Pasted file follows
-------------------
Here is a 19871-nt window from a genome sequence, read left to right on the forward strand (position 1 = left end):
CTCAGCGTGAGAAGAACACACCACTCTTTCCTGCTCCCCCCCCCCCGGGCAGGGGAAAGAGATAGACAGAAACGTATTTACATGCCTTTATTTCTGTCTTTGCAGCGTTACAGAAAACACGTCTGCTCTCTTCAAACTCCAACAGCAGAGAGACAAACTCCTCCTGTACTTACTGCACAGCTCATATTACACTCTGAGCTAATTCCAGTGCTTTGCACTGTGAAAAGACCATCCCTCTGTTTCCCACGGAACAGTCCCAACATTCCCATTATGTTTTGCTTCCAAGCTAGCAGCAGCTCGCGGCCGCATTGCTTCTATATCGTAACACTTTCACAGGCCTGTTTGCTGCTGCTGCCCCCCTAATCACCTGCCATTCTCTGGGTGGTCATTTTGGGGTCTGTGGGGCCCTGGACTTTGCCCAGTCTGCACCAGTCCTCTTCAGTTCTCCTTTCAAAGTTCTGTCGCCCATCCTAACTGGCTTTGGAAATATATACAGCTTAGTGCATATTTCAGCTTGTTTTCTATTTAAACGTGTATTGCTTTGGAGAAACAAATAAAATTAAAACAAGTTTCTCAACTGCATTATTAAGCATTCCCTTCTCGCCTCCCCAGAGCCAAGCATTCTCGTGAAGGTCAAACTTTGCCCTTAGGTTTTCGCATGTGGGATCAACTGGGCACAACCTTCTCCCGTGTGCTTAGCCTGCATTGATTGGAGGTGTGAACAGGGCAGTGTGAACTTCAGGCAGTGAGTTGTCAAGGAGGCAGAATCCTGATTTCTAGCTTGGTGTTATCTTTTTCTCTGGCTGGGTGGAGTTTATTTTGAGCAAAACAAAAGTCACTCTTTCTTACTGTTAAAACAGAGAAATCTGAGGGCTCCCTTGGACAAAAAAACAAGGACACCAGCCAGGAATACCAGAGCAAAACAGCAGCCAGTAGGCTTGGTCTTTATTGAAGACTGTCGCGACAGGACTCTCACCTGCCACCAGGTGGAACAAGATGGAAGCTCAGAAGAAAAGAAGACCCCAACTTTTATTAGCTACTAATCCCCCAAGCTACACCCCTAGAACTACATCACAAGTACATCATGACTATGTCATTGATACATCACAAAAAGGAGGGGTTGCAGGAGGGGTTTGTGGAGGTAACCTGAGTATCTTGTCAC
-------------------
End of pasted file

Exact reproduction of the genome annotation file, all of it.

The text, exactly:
Here is a 19871-nt window from a genome sequence, read left to right on the forward strand (position 1 = left end):
CTCAGCGTGAGAAGAACACACCACTCTTTCCTGCTCCCCCCCCCCCGGGCAGGGGAAAGAGATAGACAGAAACGTATTTACATGCCTTTATTTCTGTCTTTGCAGCGTTACAGAAAACACGTCTGCTCTCTTCAAACTCCAACAGCAGAGAGACAAACTCCTCCTGTACTTACTGCACAGCTCATATTACACTCTGAGCTAATTCCAGTGCTTTGCACTGTGAAAAGACCATCCCTCTGTTTCCCACGGAACAGTCCCAACATTCCCATTATGTTTTGCTTCCAAGCTAGCAGCAGCTCGCGGCCGCATTGCTTCTATATCGTAACACTTTCACAGGCCTGTTTGCTGCTGCTGCCCCCCTAATCACCTGCCATTCTCTGGGTGGTCATTTTGGGGTCTGTGGGGCCCTGGACTTTGCCCAGTCTGCACCAGTCCTCTTCAGTTCTCCTTTCAAAGTTCTGTCGCCCATCCTAACTGGCTTTGGAAATATATACAGCTTAGTGCATATTTCAGCTTGTTTTCTATTTAAACGTGTATTGCTTTGGAGAAACAAATAAAATTAAAACAAGTTTCTCAACTGCATTATTAAGCATTCCCTTCTCGCCTCCCCAGAGCCAAGCATTCTCGTGAAGGTCAAACTTTGCCCTTAGGTTTTCGCATGTGGGATCAACTGGGCACAACCTTCTCCCGTGTGCTTAGCCTGCATTGATTGGAGGTGTGAACAGGGCAGTGTGAACTTCAGGCAGTGAGTTGTCAAGGAGGCAGAATCCTGATTTCTAGCTTGGTGTTATCTTTTTCTCTGGCTGGGTGGAGTTTATTTTGAGCAAAACAAAAGTCACTCTTTCTTACTGTTAAAACAGAGAAATCTGAGGGCTCCCTTGGACAAAAAAACAAGGACACCAGCCAGGAATACCAGAGCAAAACAGCAGCCAGTAGGCTTGGTCTTTATTGAAGACTGTCGCGACAGGACTCTCACCTGCCACCAGGTGGAACAAGATGGAAGCTCAGAAGAAAAGAAGACCCCAACTTTTATTAGCTACTAATCCCCCAAGCTACACCCCTAGAACTACATCACAAGTACATCATGACTATGTCATTGATACATCACAAAAAGGAGGGGTTGCAGGAGGGGTTTGTGGAGGTAACCTGAGTATCTTGTCAC